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International archives of allergy and immunology

Factors affecting human IgE and IgG responses to allergen-like Schistosoma mansoni antigens: Molecular structure and patterns of in vivo exposure.


PMID 17019080

Abstract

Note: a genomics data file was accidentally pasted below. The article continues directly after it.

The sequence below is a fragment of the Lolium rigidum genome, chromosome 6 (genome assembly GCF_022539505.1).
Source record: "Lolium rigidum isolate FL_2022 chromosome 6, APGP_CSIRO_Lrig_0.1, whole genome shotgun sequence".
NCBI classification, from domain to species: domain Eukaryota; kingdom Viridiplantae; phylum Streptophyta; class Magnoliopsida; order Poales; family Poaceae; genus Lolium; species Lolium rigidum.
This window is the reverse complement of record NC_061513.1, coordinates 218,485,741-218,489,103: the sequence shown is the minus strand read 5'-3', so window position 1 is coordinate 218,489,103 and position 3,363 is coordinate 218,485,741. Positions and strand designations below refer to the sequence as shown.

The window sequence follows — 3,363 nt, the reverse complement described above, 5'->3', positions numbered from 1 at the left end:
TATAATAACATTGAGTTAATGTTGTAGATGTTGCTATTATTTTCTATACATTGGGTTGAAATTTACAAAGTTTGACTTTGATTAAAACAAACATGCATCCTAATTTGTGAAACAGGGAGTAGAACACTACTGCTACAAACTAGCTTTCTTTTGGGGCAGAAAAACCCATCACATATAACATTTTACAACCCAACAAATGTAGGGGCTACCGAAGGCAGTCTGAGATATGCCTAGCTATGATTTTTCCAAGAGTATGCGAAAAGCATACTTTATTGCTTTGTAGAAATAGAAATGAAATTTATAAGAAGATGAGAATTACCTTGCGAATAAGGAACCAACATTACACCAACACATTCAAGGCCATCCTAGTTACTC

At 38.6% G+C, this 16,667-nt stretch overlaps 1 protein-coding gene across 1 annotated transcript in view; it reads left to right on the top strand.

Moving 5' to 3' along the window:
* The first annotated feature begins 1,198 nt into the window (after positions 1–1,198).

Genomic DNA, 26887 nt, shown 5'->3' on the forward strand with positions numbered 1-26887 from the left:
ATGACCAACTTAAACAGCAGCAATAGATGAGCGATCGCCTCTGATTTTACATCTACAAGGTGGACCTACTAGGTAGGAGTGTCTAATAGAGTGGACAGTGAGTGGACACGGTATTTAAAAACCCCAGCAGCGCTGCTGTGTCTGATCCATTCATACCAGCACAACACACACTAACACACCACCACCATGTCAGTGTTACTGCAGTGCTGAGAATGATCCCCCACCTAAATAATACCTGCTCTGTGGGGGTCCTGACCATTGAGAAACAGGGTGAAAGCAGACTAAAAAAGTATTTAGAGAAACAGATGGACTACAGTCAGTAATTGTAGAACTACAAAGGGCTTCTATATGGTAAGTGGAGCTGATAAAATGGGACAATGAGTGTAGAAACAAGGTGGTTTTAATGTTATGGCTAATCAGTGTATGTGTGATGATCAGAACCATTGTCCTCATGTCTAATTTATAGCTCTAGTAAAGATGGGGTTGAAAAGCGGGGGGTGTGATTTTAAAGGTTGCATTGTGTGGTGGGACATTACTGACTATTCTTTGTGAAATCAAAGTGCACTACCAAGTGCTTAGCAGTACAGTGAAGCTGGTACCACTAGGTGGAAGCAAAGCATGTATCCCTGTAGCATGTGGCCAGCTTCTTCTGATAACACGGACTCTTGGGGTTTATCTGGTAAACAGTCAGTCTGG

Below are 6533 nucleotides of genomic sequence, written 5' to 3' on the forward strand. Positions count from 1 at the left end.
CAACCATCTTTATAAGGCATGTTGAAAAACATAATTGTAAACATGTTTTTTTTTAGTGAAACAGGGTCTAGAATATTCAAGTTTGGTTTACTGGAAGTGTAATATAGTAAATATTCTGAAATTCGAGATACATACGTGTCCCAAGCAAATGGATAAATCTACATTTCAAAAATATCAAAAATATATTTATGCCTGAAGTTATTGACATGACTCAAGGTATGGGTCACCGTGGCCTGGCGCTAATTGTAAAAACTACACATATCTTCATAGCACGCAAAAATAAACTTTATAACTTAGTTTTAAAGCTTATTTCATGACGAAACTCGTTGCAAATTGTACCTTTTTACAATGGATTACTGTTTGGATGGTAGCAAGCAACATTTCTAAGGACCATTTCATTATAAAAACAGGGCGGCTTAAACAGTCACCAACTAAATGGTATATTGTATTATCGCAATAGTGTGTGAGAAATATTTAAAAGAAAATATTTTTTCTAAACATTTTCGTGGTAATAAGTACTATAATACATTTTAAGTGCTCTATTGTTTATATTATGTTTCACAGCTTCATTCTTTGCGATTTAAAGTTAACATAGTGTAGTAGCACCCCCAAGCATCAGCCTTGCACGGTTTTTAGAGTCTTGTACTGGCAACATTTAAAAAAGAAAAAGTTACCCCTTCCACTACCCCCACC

The human IgE response is associated with allergy and with host defence against parasitic worms. A response to Sm22.6, the dominant IgE antigen in adult Schistosoma mansoni worms, correlates with resistance to re-infection after treatment. Sm22.6 is one of a family of EF-hand containing parasite proteins with sequence similarity to dynein light chain (DLC) and with major non-parasite allergens. Here we compare human IgE and IgG responses to other family members, Sm20.8 and Sm21.7, as well as to SmDLC1, relating these to antigen structure and expression in parasite life stages. Recombinant antigens were used in ELISA to measure antibody isotype responses in 177 cases from an endemic area, before and 7 weeks after treatment. Parasite antigen expression was assessed by RT-PCR and Western blotting. Levels of antibodies to Sm22.6 and Sm20.8 (but not to Sm21.7 or SmDLC1) showed posttreatment increases in all but young children. Many produced IgE to Sm22.6 and Sm20.8 (2 EF-hands), few to Sm21.7 (1 EF-hand) or SmDLC1 (no EF-hands). Sm21.7 was expressed in cercariae, adults and eggs, Sm22.6 and Sm20.8 were concentrated in the adult. These studies suggest that IgE antigens Sm22.6 and Sm20.8 are only released to boost antibodies when adult worms die, whilst Sm21.7 and SmDLC1 are released constantly from eggs dying in host tissue. IgE responses to these allergen-like molecules may be influenced by patterns of exposure and the number of EF-hand motifs.

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